A favorite quote I like to recall during heated political climes comes from America’s greatest curmudgeon, the late Andy Rooney, when he observed: “It’s just amazing how long this country has been going to hell without ever having got there.”

This is an especially good sentiment to share today, as we finally finish the longest election season of our voting lives … or so it feels!

Regardless of whether you will be celebrating or bemoaning the outcome of the election once the final votes are tallied, this is a critical time to consider current events in their rightful historical context. We thought we might take a look at some randomly selected (but telling) population, GDP, earnings and dividend statistics for five observation points during the 41-year period of 1975 through 2015, namely the years ending in 5. Granted, 2016 has been a challenging year for us as well, both domestically and abroad. But look, for some perspective, to past events that alternately befell and uplifted us in each of these landmark years.


Saigon falls; President Ford escapes two assassination attempts within seventeen days. Margaret Thatcher becomes the first woman leader of Britain’s Conservative Party. Andrei Sakharov, the great hero of Soviet resistance, wins the Nobel Peace Prize. Saturday Night Live debuts, October 11. An American and a Soviet spacecraft link up in space; the event is memorialized on a beautiful ten cent U.S. postage stamp.

  • Global population: 4.1 billion, fully half of whom live in extreme poverty
  • U.S. population: 216 million
  • U.S. real GDP: $5.49 trillion
  • S&P 500 year-end close: 90.19
  • Earnings: $7.71
  • Dividend: $3.73


Gorbachev comes to power in the Soviet Union, and meets with President Reagan. The Internet domain name system is created. Windows 1.0 is published, and the EPA effectively banned leaded gasoline. The best song of the year is “We Are the World.” In the greatest marketing catastrophe since the Edsel, the Coca-Cola Company introduces New Coke. A first class U.S. postage stamp costs twenty-two cents.

  • Global population: 4.85 billion
  • U.S. population: 238 million
  • U.S. real GDP: $7.71 trillion
  • S&P 500 year-end close: 211.28
  • Earnings: $15.68
  • Dividend: $8.20


The Oklahoma City bombing is the greatest domestic terrorist atrocity in American history. O.J. Simpson’s murder trial begins, and ends ten months later in his acquittal. Israeli Prime Minister Yitzhak Rabin is assassinated. The Rock and Roll Hall of Fame and Museum opens in Cleveland. Jerry Garcia dies. A postage stamp costs thirty-two cents.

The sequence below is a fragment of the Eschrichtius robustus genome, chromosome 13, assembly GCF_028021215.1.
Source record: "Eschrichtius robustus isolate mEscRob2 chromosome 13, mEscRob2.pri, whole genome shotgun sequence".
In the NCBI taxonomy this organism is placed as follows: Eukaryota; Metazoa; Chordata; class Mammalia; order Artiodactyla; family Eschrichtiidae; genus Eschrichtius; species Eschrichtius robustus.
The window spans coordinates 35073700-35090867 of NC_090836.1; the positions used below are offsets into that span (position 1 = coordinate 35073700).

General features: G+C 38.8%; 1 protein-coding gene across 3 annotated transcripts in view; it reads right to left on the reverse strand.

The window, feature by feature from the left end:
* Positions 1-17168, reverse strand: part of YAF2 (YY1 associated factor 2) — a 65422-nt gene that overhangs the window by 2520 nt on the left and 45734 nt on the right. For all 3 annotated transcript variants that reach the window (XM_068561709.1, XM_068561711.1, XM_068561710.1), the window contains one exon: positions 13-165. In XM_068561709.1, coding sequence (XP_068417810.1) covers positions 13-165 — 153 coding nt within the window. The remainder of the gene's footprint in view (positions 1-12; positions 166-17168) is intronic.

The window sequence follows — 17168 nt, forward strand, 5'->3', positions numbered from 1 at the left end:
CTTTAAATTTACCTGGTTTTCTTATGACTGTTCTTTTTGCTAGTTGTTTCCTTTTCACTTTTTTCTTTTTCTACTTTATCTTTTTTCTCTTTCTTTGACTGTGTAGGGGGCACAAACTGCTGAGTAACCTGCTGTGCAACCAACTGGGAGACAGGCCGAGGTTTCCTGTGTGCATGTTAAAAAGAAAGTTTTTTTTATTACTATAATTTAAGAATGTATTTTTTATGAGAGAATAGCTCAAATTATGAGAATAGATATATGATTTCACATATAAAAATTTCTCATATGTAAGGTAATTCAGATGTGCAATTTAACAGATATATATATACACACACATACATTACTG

• Global population: 5.7 billion
  • U.S. population: 266 million
  • U.S. real GDP: $10.28 trillion
  • S&P 500 year-end close: 615.93
  • Earnings: $37.70
  • Dividend: $14.17


Hurricane Katrina devastates an American land mass larger than Great Britain. Saddam Hussein goes on trial for his life. July 7 becomes London’s 9/11, as coordinated attacks on the bus and subway system claim 52 lives. Pope John Paul II dies; he will be canonized only nine years later. A postage stamp costs thirty-seven cents.

  • Global population: 6.5 billion (but by the turn of the century, the rate of extreme poverty has fallen to one person in three)
  • U.S. population: 296 million
  • U.S. real GDP: $14.37 trillion
  • S&P 500 year-end close: 1,248.29
  • Earnings: $76.45
  • Dividend: $22.38


A radical Islamic faction, ISIS, casts the Middle East into chaos, and carries out terrorist atrocities in Paris and elsewhere. Refugees pour into Europe. The world’s leading nations reach an accord with Iran on its nuclear development program. Yogi Berra dies. A postage stamp costs forty-nine cents.

  • Global population: 7.29 billion (less than one in ten of whom live in extreme poverty)
  • U.S. population: 322 million
  • U.S. real GDP through 9/30/15: $16.39 trillion
  • S&P 500 (as of 11/23/15): 2,086.59
  • Earnings (full-year estimate): $118
  • Dividend (full-year estimate): $43

This, then, is a perspective on four decades of human perseverance in the face of history’s never-ending onslaught of ups and downs:

  • Global population up nearly 80%, with extreme poverty slashed from one human in two to one in ten, creating wave upon wave of new middle class consumers.
  • U.S. population up by half, and gaining a new person (through net births and migration) every fourteen seconds. And still almost unimaginable room to grow: population density per square mile in this country is 85, compared with almost 300 in France, 590 in Germany, 680 in the UK … and 870 in Japan.
  • Real GDP more than tripled, on only a 50% population increase – meaning real GDP per capita has soared.
  • The S&P 500 rose more than twenty times, on an earnings increase in excess of fifteen times and a dividend boost approaching twelve times.

Putting the news in context suggests at least a couple of optimistic outlooks:

While not everyone is better off, there is solid evidence that there is more real wealth enjoyed by more people than ever before.

There’s also reason to believe these advances have been made possible through the proliferation of global, free market economies and societies, connected together as never before through information technology.

Yes, there are serious concerns as well. But if history is our guide, we may be best guided by a realistic, yet upbeat outlook on whatever lies ahead. As actor Will Smith said he learned in his early days as the Fresh Prince: “Never let success go to your head, and never let failures go to your heart.”

And if all of this weren’t yet enough, clearly the world is a better place now that the Cubs have claimed the 2016 World Series.